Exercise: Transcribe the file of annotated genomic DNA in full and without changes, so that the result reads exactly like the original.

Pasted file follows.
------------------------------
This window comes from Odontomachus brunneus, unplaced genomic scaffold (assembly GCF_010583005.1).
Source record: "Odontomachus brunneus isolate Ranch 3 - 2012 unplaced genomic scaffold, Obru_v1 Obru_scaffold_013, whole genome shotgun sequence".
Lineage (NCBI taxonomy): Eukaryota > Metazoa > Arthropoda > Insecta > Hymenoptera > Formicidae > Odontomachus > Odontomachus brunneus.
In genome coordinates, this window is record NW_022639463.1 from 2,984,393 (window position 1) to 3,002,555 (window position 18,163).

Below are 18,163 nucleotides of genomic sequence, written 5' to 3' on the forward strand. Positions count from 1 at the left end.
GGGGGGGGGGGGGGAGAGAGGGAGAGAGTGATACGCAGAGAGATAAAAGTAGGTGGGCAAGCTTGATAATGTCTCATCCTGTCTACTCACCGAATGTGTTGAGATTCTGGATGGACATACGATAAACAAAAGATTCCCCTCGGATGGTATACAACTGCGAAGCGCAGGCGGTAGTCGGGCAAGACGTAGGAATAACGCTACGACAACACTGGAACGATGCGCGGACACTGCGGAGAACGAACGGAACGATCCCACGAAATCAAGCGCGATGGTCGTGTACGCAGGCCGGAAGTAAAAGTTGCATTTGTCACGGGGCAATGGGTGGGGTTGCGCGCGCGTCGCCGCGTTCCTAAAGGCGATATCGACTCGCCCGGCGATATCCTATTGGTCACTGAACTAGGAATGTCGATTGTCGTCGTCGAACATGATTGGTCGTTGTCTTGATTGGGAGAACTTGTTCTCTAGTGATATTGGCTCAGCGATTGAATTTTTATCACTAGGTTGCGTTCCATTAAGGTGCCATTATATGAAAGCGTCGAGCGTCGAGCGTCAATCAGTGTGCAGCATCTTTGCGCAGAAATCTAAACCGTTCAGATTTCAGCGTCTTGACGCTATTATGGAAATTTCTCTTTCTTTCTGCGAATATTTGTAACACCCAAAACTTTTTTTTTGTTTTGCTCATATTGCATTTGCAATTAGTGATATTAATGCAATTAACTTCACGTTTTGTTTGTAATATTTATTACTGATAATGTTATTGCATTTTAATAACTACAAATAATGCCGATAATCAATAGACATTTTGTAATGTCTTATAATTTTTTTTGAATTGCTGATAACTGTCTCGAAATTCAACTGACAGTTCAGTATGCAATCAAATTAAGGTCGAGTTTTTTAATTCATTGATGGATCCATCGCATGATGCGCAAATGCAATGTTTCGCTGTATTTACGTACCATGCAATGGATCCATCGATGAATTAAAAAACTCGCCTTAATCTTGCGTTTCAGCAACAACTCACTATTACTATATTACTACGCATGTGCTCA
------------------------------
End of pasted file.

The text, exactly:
This window comes from Odontomachus brunneus, unplaced genomic scaffold (assembly GCF_010583005.1).
Source record: "Odontomachus brunneus isolate Ranch 3 - 2012 unplaced genomic scaffold, Obru_v1 Obru_scaffold_013, whole genome shotgun sequence".
Lineage (NCBI taxonomy): Eukaryota > Metazoa > Arthropoda > Insecta > Hymenoptera > Formicidae > Odontomachus > Odontomachus brunneus.
In genome coordinates, this window is record NW_022639463.1 from 2,984,393 (window position 1) to 3,002,555 (window position 18,163).

Below are 18,163 nucleotides of genomic sequence, written 5' to 3' on the forward strand. Positions count from 1 at the left end.
GGGGGGGGGGGGGGAGAGAGGGAGAGAGTGATACGCAGAGAGATAAAAGTAGGTGGGCAAGCTTGATAATGTCTCATCCTGTCTACTCACCGAATGTGTTGAGATTCTGGATGGACATACGATAAACAAAAGATTCCCCTCGGATGGTATACAACTGCGAAGCGCAGGCGGTAGTCGGGCAAGACGTAGGAATAACGCTACGACAACACTGGAACGATGCGCGGACACTGCGGAGAACGAACGGAACGATCCCACGAAATCAAGCGCGATGGTCGTGTACGCAGGCCGGAAGTAAAAGTTGCATTTGTCACGGGGCAATGGGTGGGGTTGCGCGCGCGTCGCCGCGTTCCTAAAGGCGATATCGACTCGCCCGGCGATATCCTATTGGTCACTGAACTAGGAATGTCGATTGTCGTCGTCGAACATGATTGGTCGTTGTCTTGATTGGGAGAACTTGTTCTCTAGTGATATTGGCTCAGCGATTGAATTTTTATCACTAGGTTGCGTTCCATTAAGGTGCCATTATATGAAAGCGTCGAGCGTCGAGCGTCAATCAGTGTGCAGCATCTTTGCGCAGAAATCTAAACCGTTCAGATTTCAGCGTCTTGACGCTATTATGGAAATTTCTCTTTCTTTCTGCGAATATTTGTAACACCCAAAACTTTTTTTTTGTTTTGCTCATATTGCATTTGCAATTAGTGATATTAATGCAATTAACTTCACGTTTTGTTTGTAATATTTATTACTGATAATGTTATTGCATTTTAATAACTACAAATAATGCCGATAATCAATAGACATTTTGTAATGTCTTATAATTTTTTTTGAATTGCTGATAACTGTCTCGAAATTCAACTGACAGTTCAGTATGCAATCAAATTAAGGTCGAGTTTTTTAATTCATTGATGGATCCATCGCATGATGCGCAAATGCAATGTTTCGCTGTATTTACGTACCATGCAATGGATCCATCGATGAATTAAAAAACTCGCCTTAATCTTGCGTTTCAGCAACAACTCACTATTACTATATTACTACGCATGTGCTCA